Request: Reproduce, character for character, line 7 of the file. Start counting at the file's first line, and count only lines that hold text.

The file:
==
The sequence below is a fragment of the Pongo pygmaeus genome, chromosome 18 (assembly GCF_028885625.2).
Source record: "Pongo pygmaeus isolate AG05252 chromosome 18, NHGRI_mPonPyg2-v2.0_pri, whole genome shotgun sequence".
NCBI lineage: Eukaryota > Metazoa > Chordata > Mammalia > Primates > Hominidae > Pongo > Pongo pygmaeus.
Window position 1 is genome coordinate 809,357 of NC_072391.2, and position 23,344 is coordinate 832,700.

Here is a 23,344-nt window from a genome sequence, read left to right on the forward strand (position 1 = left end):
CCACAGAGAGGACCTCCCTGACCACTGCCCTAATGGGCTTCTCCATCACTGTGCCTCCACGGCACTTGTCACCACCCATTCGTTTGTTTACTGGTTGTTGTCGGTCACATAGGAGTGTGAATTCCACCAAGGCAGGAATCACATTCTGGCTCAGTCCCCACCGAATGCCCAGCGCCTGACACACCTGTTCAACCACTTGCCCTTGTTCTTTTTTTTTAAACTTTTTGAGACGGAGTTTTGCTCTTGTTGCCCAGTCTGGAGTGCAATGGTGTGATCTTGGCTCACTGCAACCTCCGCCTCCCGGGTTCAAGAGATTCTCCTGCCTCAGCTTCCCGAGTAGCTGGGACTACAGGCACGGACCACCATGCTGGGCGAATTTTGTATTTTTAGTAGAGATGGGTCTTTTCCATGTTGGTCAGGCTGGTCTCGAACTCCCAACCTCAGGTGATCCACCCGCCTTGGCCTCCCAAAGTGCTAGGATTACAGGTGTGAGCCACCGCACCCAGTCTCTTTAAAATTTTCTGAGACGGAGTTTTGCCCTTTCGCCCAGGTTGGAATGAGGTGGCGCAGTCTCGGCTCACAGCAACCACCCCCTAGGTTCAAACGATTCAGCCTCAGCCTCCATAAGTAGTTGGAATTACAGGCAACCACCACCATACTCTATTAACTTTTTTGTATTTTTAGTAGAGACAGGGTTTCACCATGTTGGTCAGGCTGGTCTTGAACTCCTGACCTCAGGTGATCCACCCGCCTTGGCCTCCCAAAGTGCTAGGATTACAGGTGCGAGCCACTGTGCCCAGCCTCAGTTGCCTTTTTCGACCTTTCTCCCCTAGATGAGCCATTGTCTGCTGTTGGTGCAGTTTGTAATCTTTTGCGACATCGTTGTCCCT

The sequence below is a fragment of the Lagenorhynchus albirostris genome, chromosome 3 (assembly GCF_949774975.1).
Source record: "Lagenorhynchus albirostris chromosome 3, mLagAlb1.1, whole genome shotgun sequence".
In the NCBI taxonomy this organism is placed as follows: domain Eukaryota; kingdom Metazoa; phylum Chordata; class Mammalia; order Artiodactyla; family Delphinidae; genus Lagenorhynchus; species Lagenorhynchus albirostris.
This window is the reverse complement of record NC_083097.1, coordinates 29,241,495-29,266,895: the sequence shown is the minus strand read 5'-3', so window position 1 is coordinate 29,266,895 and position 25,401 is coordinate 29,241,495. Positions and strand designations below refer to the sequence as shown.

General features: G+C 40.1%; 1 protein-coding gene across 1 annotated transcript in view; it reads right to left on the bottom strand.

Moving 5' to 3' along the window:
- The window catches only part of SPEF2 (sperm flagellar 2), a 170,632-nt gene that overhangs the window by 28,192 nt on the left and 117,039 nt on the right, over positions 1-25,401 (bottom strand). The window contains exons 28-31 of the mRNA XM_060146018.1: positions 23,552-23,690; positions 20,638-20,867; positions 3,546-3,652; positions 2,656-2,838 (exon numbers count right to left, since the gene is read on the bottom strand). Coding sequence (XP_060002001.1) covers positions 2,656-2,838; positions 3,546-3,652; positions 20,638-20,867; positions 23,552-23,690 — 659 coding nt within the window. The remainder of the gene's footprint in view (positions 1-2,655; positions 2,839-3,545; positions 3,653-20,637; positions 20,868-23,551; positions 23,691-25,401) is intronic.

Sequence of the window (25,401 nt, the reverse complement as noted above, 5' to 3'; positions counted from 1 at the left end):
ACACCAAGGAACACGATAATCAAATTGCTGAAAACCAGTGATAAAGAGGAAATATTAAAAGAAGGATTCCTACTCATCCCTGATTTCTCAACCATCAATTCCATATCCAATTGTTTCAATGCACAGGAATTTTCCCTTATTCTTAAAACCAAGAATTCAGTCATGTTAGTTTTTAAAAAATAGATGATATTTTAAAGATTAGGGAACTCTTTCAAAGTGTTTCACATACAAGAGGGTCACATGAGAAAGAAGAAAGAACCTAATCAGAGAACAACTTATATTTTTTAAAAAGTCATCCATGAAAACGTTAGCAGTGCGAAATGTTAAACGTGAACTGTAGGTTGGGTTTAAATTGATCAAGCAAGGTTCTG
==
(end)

The sequence below is a fragment of the Lagenorhynchus albirostris genome, chromosome 3 (assembly GCF_949774975.1).